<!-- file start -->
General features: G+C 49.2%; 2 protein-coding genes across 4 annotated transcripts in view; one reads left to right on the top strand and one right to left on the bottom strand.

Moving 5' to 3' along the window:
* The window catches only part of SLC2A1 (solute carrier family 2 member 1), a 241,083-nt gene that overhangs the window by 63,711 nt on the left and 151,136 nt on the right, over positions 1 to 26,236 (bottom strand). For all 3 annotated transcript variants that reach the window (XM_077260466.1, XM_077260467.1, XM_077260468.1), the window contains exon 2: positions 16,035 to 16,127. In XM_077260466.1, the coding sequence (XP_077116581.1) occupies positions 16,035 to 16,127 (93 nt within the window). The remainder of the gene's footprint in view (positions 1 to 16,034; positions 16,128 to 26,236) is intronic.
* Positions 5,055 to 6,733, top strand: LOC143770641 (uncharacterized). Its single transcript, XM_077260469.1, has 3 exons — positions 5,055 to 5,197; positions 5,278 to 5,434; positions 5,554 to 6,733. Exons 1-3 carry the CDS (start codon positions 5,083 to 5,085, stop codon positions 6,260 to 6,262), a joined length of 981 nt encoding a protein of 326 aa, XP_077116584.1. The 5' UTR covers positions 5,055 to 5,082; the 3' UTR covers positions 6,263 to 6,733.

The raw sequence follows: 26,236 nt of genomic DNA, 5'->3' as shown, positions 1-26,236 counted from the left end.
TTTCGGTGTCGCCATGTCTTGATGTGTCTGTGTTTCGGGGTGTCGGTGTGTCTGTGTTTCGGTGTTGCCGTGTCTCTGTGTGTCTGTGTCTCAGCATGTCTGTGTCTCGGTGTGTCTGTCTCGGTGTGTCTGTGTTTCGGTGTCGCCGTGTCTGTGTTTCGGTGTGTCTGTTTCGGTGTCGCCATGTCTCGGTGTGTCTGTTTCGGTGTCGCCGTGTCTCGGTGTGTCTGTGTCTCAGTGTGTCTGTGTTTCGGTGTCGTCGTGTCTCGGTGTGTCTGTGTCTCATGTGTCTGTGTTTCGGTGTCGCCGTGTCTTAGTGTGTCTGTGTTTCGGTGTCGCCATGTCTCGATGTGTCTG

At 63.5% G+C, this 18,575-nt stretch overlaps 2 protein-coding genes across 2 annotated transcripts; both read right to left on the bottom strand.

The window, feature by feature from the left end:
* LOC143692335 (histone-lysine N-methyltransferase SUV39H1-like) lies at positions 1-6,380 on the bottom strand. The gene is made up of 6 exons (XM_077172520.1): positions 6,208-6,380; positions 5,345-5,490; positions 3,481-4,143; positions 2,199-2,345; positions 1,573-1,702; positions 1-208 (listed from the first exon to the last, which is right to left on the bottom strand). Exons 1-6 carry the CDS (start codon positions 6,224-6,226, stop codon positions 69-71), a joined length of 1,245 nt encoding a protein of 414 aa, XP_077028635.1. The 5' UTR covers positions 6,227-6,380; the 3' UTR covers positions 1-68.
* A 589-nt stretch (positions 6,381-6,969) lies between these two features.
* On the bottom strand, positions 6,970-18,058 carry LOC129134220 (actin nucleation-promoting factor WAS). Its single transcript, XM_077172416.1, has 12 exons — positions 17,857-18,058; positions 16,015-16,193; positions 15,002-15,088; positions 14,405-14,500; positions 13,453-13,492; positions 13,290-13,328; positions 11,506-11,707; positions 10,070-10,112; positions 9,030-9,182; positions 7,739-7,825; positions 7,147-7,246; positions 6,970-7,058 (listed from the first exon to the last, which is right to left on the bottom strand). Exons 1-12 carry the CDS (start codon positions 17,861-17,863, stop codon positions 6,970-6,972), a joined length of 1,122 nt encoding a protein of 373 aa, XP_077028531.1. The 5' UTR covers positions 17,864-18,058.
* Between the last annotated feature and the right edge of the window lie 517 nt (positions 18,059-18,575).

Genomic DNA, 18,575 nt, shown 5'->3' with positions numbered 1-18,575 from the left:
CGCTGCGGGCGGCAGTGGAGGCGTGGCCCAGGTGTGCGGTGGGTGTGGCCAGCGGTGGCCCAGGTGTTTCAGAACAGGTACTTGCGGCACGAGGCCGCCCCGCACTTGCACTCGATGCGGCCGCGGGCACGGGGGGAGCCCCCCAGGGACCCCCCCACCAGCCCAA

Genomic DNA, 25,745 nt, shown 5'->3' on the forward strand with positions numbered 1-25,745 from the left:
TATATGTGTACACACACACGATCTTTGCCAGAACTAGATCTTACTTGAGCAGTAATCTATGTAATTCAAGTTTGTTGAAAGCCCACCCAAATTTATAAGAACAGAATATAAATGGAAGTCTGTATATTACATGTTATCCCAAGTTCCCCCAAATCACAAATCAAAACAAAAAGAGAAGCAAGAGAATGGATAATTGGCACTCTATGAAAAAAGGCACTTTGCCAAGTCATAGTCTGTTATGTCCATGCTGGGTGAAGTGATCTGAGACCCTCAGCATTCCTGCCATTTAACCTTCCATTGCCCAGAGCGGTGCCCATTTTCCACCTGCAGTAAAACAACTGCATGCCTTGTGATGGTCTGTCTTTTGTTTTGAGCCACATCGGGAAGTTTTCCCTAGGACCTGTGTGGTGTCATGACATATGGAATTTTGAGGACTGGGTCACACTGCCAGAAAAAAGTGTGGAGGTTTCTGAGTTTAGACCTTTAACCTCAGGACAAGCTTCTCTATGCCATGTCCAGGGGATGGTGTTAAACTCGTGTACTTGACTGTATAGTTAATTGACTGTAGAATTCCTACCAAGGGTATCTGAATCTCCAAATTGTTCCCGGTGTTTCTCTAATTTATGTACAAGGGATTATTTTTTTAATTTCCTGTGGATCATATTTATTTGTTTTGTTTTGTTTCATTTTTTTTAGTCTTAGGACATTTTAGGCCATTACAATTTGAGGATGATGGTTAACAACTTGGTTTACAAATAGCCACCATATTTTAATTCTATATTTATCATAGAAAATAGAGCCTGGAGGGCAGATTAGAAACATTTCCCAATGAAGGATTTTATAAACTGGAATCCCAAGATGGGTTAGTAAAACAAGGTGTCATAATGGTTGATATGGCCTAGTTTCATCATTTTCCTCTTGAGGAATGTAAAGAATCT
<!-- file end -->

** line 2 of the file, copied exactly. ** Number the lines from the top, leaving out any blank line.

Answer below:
Moving 5' to 3' along the window: